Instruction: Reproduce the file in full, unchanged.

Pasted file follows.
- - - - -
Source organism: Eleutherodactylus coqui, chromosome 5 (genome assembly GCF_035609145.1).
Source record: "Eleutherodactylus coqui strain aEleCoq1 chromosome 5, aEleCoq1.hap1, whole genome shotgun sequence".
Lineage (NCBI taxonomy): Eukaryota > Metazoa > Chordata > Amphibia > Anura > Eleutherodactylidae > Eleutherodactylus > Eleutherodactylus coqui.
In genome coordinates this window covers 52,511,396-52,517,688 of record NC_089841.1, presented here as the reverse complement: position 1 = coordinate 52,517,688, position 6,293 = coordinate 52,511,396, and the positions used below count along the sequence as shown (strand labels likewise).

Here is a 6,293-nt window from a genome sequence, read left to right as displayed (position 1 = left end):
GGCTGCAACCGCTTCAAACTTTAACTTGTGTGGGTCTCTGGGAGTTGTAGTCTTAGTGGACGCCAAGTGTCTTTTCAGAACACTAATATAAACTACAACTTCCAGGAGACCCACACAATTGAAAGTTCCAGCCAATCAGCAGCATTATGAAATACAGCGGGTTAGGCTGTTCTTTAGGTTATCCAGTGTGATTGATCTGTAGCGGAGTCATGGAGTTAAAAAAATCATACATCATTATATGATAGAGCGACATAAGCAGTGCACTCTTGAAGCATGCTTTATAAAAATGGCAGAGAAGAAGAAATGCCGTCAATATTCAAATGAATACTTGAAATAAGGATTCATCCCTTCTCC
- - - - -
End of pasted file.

Source organism: Eleutherodactylus coqui, chromosome 5 (genome assembly GCF_035609145.1).
Source record: "Eleutherodactylus coqui strain aEleCoq1 chromosome 5, aEleCoq1.hap1, whole genome shotgun sequence".
Lineage (NCBI taxonomy): Eukaryota > Metazoa > Chordata > Amphibia > Anura > Eleutherodactylidae > Eleutherodactylus > Eleutherodactylus coqui.
In genome coordinates this window covers 52,511,396-52,517,688 of record NC_089841.1, presented here as the reverse complement: position 1 = coordinate 52,517,688, position 6,293 = coordinate 52,511,396, and the positions used below count along the sequence as shown (strand labels likewise).

Here is a 6,293-nt window from a genome sequence, read left to right as displayed (position 1 = left end):
GGCTGCAACCGCTTCAAACTTTAACTTGTGTGGGTCTCTGGGAGTTGTAGTCTTAGTGGACGCCAAGTGTCTTTTCAGAACACTAATATAAACTACAACTTCCAGGAGACCCACACAATTGAAAGTTCCAGCCAATCAGCAGCATTATGAAATACAGCGGGTTAGGCTGTTCTTTAGGTTATCCAGTGTGATTGATCTGTAGCGGAGTCATGGAGTTAAAAAAATCATACATCATTATATGATAGAGCGACATAAGCAGTGCACTCTTGAAGCATGCTTTATAAAAATGGCAGAGAAGAAGAAATGCCGTCAATATTCAAATGAATACTTGAAATAAGGATTCATCCCTTCTCC